The photo of 25-year-old Albert Almora a few days ago tells the story best. The 25-year-old Chicago Cubs outfielder has his head in his hands as he copes with the fact that his line drive foul ball struck and fractured the skull of a two-year-old in Houston. It could scarcely be more personal for Almora, who is himself the father of a two-year-old child.
Today, another story of summer fun gone awry. A 14 year old from Raleigh North Carolina was put on a plane to Newark so that he could make a transfer and fly to Sweden. Instead, he boarded a flight to Germany. This follows another story of a 7 year old with high functioning autism who was placed on a flight from Las Vegas to Oregon. That story ended happily because the person sharing the aisle with the seven year old befriended him.
The top five airports in the US handle an average of 80,000,000 passengers a year. That is over 200,000 passengers a day. And it’s not where you might think. Atlanta processes almost twice the number of passengers as JFK.
Why is this in a family law blog? Because one of my part time jobs is travel agent for kids on vacation. Kids whose parents want them to fly unaccompanied. After all, the airlines think it’s safe, right. Well try asking the mother who was notified that her child would land 700 miles from his destination without anyone to greet him or anywhere to stay. I have personally made this mistake and it was a harrowing experience even though I was over 30 at the time.
We want children to have life experiences. Yet in our haste to enlist kids in these opportunities we sometimes forget that bad things can and do happen. As a lawyer, I see also that parents are prone to conflate their fun with fun for a child. Truth is tiny children cannot experience the wonders of Disney any better than Dorney Park or Shadyside. They cannot understand that their 9-year-old brother does not hit as well as Albert Almora.
Is this the ranting of an aging fraidy cat? I submit not. I recently did the research and argued in court that statistically a trip to Israel for a bat mitzvah presented less risk than one to Chicago. The child was permitted to go in the company of the other parent. Despite my inattention to which commuter flight I boarded in a rainstorm, I have traveled the Amazon and been plenty of places where young men are keeping me safe on the beach with the help of automatic weapons. Nevertheless, I assumed that risk, and I had no child to look out for.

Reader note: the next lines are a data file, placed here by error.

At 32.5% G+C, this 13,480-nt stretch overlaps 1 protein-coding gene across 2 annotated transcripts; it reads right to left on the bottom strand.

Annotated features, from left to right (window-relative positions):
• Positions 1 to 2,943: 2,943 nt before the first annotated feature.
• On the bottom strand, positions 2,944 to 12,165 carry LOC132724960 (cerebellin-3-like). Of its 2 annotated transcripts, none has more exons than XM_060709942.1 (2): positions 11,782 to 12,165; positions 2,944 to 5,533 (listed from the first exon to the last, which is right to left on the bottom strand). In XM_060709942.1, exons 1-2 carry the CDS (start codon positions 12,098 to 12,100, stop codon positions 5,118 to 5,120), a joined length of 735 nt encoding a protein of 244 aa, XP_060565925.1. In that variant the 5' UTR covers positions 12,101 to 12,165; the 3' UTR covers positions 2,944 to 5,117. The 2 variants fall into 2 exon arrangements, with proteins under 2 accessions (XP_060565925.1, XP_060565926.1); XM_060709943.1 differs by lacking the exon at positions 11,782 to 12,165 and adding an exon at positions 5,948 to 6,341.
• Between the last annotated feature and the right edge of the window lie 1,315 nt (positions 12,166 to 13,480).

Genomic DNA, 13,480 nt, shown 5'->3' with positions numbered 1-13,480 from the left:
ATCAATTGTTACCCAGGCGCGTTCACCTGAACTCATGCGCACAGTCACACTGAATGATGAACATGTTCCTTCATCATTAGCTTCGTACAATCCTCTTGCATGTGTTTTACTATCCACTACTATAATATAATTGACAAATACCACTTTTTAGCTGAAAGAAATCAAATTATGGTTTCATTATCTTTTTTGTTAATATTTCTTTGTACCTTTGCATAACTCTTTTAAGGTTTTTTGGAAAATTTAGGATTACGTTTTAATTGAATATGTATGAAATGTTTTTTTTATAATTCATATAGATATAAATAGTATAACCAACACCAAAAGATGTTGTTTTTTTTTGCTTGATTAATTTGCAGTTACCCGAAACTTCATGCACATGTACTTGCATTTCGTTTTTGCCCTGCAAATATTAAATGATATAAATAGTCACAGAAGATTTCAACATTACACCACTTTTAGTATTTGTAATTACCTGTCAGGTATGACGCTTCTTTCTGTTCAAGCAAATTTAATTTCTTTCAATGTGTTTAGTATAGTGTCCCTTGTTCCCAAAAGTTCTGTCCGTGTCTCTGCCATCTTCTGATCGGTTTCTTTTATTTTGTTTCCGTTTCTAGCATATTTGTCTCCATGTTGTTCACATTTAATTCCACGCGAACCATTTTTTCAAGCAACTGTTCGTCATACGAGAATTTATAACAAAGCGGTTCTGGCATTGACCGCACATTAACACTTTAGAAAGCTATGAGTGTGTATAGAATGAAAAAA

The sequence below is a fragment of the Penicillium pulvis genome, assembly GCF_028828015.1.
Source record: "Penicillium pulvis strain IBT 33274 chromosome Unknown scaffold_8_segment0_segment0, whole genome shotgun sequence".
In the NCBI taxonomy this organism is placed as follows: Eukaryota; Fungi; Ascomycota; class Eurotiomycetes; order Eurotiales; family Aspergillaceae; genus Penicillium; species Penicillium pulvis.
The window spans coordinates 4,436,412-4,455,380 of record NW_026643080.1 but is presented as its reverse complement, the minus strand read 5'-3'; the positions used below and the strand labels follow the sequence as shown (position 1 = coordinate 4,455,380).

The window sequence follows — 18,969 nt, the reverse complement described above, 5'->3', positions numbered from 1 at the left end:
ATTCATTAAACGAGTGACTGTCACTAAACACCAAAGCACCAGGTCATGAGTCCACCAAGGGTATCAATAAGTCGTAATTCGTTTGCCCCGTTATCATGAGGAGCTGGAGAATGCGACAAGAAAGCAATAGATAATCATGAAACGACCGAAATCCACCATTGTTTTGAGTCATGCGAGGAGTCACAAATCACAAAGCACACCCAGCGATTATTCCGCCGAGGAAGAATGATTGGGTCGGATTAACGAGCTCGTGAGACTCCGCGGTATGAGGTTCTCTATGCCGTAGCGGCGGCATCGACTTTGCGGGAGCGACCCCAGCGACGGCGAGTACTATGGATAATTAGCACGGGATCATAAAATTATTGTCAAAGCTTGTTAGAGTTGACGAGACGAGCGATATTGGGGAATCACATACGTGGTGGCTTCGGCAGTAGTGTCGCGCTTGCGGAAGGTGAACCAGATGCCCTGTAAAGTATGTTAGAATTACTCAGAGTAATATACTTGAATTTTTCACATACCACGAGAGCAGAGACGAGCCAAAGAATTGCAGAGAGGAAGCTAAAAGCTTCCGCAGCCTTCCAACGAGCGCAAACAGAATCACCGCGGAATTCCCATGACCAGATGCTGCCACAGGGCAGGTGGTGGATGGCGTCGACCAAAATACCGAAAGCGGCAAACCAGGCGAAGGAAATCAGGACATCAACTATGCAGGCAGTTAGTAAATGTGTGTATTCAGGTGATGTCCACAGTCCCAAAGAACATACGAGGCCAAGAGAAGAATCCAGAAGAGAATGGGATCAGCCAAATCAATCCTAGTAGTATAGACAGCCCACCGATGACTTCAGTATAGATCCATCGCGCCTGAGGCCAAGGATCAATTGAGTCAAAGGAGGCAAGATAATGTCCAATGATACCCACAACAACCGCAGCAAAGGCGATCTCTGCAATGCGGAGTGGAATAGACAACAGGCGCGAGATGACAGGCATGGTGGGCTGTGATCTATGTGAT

There is another force at work as well here. When parents separate, there are often “issues” over how children should be managed. One parent thinks that baseball parks and unaccompanied flights are “fine” because management allows these things. Another parent is against all of it. What the indulgent parent tends to forget is that the stress endured by the conservative “fraidy cat” parent is absorbed by the hapless child. Thus, you take your son or daughter to a first baseball game only to have the child say things like “Are we safe sitting here?” “What if a ball comes at us?” “Shouldn’t we be behind one of the nets?” That child is not having a good time and after the third inquiry, I suspect that the parent who laid out $160 for the tix and $30 for the parking is not doing so well either.
So, there are two forces at work here. One is real risk. We tend to underestimate it or not give consideration to the fact that children don’t need the same quality of travel or entertainment that adults do (little league vs. big league; McDonalds beats Morton’s). The second is whether the anxiety of the other parent will crush the fun. That sucks, but so does throwing $250 on an evening out only to have the nine year old cowered behind the seat you paid for him to sit in. And, lest we forget where this story started, why not spare the 25-year-old outfielder or the 45-year-old flight attendant the anguish of trying to cope with your hope that things would not go wrong for your child.